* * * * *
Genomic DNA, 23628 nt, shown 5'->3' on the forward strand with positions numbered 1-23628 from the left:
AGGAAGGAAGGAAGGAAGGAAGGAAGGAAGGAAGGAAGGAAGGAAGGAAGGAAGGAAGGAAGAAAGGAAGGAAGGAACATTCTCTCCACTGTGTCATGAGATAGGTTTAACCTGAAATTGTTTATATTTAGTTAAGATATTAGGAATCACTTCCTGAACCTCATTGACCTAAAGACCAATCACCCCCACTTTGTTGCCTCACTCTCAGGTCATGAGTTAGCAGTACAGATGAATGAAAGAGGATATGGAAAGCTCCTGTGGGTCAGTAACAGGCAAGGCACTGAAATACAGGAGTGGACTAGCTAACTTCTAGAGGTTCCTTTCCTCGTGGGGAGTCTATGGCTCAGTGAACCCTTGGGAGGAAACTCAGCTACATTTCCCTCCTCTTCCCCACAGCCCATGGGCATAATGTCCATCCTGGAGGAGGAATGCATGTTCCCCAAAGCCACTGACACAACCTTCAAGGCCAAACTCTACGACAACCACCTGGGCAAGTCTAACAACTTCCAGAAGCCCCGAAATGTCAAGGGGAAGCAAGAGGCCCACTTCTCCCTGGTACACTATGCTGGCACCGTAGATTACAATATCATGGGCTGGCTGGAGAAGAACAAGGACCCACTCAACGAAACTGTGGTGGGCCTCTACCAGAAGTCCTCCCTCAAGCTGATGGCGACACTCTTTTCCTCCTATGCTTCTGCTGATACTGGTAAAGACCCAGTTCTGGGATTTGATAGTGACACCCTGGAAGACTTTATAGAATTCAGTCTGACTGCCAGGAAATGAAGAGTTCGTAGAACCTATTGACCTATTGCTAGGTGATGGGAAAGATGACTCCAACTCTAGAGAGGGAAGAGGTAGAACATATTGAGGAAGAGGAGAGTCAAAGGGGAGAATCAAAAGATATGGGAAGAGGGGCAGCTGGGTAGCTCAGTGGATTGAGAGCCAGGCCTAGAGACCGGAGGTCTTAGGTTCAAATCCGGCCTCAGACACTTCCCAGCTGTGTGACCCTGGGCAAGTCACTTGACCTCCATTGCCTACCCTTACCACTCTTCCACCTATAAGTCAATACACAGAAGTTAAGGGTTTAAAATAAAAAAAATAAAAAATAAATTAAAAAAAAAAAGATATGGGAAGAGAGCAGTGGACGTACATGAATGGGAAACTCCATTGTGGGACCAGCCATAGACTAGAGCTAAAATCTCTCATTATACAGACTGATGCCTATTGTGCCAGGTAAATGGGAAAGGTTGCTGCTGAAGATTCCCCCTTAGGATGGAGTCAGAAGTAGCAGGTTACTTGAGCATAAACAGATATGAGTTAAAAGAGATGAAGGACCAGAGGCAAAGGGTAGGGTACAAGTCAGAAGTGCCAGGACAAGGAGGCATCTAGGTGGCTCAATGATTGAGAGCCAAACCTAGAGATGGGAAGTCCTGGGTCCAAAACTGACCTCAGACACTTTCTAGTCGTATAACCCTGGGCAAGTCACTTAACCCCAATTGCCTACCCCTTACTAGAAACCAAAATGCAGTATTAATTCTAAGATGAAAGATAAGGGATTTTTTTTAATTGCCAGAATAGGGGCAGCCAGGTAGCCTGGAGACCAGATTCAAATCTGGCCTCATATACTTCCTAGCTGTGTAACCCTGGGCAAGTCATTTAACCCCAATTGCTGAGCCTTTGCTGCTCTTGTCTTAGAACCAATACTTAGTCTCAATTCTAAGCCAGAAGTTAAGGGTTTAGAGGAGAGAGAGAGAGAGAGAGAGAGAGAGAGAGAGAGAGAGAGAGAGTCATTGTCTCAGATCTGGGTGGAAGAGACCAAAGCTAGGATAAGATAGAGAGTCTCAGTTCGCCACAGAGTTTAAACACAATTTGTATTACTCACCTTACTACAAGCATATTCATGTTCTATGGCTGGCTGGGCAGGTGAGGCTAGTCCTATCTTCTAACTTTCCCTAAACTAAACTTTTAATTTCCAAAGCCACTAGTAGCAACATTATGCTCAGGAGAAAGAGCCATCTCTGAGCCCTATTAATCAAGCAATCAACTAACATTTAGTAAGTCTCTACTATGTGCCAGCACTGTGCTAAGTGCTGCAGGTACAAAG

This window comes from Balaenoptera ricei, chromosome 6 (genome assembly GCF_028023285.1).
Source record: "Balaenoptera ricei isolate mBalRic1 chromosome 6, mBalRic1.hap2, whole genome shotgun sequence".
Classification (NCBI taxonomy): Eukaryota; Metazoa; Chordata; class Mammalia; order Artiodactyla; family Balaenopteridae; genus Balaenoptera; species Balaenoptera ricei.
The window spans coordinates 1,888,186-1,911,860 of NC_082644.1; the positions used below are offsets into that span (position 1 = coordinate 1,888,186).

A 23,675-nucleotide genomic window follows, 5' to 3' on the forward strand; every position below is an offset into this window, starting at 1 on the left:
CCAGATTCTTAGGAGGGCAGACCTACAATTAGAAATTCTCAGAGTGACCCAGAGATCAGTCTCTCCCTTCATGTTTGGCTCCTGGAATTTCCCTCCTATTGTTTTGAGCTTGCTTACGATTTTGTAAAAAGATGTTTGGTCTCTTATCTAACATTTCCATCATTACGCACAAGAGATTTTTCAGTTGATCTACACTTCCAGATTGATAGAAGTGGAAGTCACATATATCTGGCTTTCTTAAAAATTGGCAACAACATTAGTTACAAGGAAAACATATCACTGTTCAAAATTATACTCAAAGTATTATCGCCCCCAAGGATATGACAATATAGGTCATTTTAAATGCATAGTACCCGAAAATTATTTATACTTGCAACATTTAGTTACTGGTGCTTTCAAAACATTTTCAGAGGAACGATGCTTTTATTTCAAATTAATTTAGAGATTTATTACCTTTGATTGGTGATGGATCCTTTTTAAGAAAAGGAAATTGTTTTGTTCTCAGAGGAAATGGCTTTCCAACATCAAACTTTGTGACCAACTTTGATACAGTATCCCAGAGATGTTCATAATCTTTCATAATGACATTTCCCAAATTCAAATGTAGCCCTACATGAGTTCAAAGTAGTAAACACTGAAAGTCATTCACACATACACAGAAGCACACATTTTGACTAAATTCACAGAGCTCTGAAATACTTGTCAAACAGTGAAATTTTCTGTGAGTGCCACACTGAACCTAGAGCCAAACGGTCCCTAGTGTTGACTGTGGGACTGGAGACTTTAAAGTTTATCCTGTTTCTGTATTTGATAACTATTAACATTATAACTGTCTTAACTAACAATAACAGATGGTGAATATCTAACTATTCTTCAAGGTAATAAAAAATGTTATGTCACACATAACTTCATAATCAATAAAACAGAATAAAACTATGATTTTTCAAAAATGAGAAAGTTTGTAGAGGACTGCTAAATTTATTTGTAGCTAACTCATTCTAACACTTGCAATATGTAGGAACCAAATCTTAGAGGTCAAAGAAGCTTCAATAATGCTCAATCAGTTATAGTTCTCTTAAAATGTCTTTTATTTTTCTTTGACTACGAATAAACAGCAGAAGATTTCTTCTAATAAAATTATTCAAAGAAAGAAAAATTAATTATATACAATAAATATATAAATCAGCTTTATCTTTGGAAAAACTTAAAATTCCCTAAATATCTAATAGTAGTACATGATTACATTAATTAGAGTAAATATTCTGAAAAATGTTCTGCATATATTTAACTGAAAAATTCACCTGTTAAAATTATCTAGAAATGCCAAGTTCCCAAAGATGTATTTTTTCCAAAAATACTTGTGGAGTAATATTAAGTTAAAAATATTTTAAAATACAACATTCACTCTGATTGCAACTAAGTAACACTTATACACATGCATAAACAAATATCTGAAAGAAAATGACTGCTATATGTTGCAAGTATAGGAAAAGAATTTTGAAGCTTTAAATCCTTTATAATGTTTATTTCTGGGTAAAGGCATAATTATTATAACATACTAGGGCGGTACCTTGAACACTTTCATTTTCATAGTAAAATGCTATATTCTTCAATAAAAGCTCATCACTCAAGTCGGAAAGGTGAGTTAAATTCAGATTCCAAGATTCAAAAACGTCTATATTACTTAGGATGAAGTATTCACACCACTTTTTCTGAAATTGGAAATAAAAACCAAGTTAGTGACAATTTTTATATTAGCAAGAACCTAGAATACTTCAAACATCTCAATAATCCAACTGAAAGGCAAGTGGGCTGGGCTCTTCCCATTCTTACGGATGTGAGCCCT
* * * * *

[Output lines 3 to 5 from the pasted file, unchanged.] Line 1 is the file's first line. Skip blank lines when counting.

This window comes from Balaenoptera ricei, chromosome 6 (genome assembly GCF_028023285.1).
Source record: "Balaenoptera ricei isolate mBalRic1 chromosome 6, mBalRic1.hap2, whole genome shotgun sequence".
Classification (NCBI taxonomy): Eukaryota; Metazoa; Chordata; class Mammalia; order Artiodactyla; family Balaenopteridae; genus Balaenoptera; species Balaenoptera ricei.